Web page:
How do you Know which Raspberry Pi Model you Have? (Flowchart)


You bought a Raspberry Pi a few months or years ago and have no idea which model it is?
This is quite annoying because you often need this information to order the corresponding accessories or install a new operating system for example.
No worries, you are at the right place, I’ll help you find it easily.

How do you know which Raspberry Pi model you have?
The easiest way is to look for an invoice or email confirmation.
Two other methods are to read the model name on the board, or get the processor information from the operating system.

But, that’s not always possible.
The goal of this post is to help you to get this information and then deduct which Raspberry Pi model you really have.

I will start with a comparison of all Raspberry Pi models, then I will show you how to get each information, and will give you a flowchart to make everything obvious to you.

What are the different models of Raspberry Pi?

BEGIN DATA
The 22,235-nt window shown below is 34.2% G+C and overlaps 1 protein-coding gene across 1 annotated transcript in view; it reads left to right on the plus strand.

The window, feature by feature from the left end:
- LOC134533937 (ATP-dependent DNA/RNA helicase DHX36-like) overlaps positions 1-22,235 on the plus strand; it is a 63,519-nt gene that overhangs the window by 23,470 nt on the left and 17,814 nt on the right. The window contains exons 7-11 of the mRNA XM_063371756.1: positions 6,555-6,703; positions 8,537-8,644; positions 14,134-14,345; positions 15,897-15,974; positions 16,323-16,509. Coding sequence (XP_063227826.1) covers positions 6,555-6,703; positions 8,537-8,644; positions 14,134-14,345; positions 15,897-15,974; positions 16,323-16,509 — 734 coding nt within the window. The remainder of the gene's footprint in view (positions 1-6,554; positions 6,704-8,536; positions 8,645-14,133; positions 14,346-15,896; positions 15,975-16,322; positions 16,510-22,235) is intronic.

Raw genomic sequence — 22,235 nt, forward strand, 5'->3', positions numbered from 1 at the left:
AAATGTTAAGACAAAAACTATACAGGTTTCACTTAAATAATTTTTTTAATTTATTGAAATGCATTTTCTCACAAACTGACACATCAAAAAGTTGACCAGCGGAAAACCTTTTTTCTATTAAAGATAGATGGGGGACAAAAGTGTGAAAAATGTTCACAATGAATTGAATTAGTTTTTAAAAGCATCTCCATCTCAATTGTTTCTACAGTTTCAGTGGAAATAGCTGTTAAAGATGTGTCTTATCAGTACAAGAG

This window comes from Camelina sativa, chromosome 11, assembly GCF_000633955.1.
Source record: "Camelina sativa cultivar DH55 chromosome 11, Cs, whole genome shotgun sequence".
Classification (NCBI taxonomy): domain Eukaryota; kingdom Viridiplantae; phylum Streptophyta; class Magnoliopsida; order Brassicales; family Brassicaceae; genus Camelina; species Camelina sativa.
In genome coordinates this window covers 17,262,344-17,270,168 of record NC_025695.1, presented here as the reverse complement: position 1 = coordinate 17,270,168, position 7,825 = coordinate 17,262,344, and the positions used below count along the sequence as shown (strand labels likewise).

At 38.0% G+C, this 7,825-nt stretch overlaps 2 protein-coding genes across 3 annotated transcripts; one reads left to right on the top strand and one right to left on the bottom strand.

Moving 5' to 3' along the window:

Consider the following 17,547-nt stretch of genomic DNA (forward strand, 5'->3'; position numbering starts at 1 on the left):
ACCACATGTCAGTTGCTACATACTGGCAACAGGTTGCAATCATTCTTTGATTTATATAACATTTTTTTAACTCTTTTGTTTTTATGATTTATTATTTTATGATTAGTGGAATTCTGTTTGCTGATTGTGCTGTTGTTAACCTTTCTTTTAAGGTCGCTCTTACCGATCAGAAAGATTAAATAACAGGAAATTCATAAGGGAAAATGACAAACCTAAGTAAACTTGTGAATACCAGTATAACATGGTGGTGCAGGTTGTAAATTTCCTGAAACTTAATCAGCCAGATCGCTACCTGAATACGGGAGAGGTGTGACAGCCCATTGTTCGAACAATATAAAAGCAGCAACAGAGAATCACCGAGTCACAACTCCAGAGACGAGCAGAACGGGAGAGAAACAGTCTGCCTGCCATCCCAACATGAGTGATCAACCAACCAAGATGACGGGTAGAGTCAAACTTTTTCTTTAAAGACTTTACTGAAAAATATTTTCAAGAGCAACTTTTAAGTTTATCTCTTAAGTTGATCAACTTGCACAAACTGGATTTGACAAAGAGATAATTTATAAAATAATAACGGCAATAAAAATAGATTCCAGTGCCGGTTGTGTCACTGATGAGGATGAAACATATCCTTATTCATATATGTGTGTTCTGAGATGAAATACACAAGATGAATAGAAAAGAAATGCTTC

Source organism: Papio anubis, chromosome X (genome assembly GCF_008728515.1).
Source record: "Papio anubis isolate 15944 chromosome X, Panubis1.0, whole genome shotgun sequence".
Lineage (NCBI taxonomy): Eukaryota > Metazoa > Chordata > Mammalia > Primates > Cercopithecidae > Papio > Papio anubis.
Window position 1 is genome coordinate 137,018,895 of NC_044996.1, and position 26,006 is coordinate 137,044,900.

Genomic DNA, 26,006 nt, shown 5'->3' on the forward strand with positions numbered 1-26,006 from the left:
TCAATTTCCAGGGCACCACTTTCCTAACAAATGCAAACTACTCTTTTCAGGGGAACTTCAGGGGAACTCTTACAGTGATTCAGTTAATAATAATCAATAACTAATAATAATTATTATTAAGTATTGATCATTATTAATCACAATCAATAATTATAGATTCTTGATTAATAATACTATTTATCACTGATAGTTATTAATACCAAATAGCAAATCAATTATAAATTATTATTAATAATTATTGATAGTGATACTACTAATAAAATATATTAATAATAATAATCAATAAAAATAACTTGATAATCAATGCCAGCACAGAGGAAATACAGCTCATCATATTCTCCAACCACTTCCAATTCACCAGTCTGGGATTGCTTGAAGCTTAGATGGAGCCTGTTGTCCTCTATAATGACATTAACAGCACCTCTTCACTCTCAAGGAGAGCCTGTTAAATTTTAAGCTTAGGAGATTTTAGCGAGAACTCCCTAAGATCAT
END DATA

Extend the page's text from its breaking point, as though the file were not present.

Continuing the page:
If you are lost in all these new words and abbreviations, request my free Raspberry Pi glossary here (PDF format)!

In this first part, I think it’s a good idea to start with a list of all Raspberry Pi models available on the market (current and old models).
I will not give you the full specifications for each one, but just the ones we may have to use later.

Raspberry Pi 1

Let’s start with the first model that was released by the Raspberry Pi Foundation.
They were released between 2012 and 2014 (if it helps you).
Here are the useful specifications to know :

ModelFormatPortsMemory
AStandard1x USB
HDMI
256 MB
A+Compact1x USB
HDMI
256 / 512 MB
BCompactEthernet
2x USB
HDMI
256 / 512 MB
B+StandardEthernet
4x USB
HDMI
256 / 512 MB
Standard = rectangular (85 x 56 mm), Compact = almost square (65 x 56 mm)

Raspberry Pi 1 A has 256 MB memory, the others have been released with 256 MB but upgraded to 512 MB in 2016.